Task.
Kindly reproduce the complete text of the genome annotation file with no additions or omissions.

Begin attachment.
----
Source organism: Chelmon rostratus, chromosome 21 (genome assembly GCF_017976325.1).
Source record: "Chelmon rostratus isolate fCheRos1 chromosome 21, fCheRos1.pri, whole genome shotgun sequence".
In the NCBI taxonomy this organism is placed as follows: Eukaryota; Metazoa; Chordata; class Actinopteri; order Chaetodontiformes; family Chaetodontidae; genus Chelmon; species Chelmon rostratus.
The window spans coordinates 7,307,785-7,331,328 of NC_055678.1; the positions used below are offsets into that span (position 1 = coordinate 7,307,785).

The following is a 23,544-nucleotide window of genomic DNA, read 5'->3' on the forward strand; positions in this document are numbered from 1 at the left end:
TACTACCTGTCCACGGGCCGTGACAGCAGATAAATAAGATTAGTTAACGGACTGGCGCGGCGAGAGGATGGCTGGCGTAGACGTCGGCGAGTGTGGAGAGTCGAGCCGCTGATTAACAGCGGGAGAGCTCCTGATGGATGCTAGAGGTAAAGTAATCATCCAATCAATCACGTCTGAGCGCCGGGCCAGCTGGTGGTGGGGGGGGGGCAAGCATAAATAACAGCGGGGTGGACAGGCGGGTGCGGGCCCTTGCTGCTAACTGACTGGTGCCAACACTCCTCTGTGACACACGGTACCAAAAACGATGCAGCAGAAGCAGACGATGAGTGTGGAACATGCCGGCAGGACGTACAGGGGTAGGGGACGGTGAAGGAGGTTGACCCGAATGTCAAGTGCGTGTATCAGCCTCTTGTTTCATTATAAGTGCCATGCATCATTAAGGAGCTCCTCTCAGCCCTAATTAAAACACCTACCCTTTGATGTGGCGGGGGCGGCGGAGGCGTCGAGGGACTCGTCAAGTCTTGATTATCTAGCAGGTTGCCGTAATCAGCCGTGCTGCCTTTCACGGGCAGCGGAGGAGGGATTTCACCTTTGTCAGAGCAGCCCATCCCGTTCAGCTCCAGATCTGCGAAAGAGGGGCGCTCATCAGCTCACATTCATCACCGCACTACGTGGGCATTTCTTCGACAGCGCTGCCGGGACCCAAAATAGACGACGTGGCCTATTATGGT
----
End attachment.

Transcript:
Source organism: Chelmon rostratus, chromosome 21 (genome assembly GCF_017976325.1).
Source record: "Chelmon rostratus isolate fCheRos1 chromosome 21, fCheRos1.pri, whole genome shotgun sequence".
In the NCBI taxonomy this organism is placed as follows: Eukaryota; Metazoa; Chordata; class Actinopteri; order Chaetodontiformes; family Chaetodontidae; genus Chelmon; species Chelmon rostratus.
The window spans coordinates 7,307,785-7,331,328 of NC_055678.1; the positions used below are offsets into that span (position 1 = coordinate 7,307,785).

The following is a 23,544-nucleotide window of genomic DNA, read 5'->3' on the forward strand; positions in this document are numbered from 1 at the left end:
TACTACCTGTCCACGGGCCGTGACAGCAGATAAATAAGATTAGTTAACGGACTGGCGCGGCGAGAGGATGGCTGGCGTAGACGTCGGCGAGTGTGGAGAGTCGAGCCGCTGATTAACAGCGGGAGAGCTCCTGATGGATGCTAGAGGTAAAGTAATCATCCAATCAATCACGTCTGAGCGCCGGGCCAGCTGGTGGTGGGGGGGGGGCAAGCATAAATAACAGCGGGGTGGACAGGCGGGTGCGGGCCCTTGCTGCTAACTGACTGGTGCCAACACTCCTCTGTGACACACGGTACCAAAAACGATGCAGCAGAAGCAGACGATGAGTGTGGAACATGCCGGCAGGACGTACAGGGGTAGGGGACGGTGAAGGAGGTTGACCCGAATGTCAAGTGCGTGTATCAGCCTCTTGTTTCATTATAAGTGCCATGCATCATTAAGGAGCTCCTCTCAGCCCTAATTAAAACACCTACCCTTTGATGTGGCGGGGGCGGCGGAGGCGTCGAGGGACTCGTCAAGTCTTGATTATCTAGCAGGTTGCCGTAATCAGCCGTGCTGCCTTTCACGGGCAGCGGAGGAGGGATTTCACCTTTGTCAGAGCAGCCCATCCCGTTCAGCTCCAGATCTGCGAAAGAGGGGCGCTCATCAGCTCACATTCATCACCGCACTACGTGGGCATTTCTTCGACAGCGCTGCCGGGACCCAAAATAGACGACGTGGCCTATTATGGT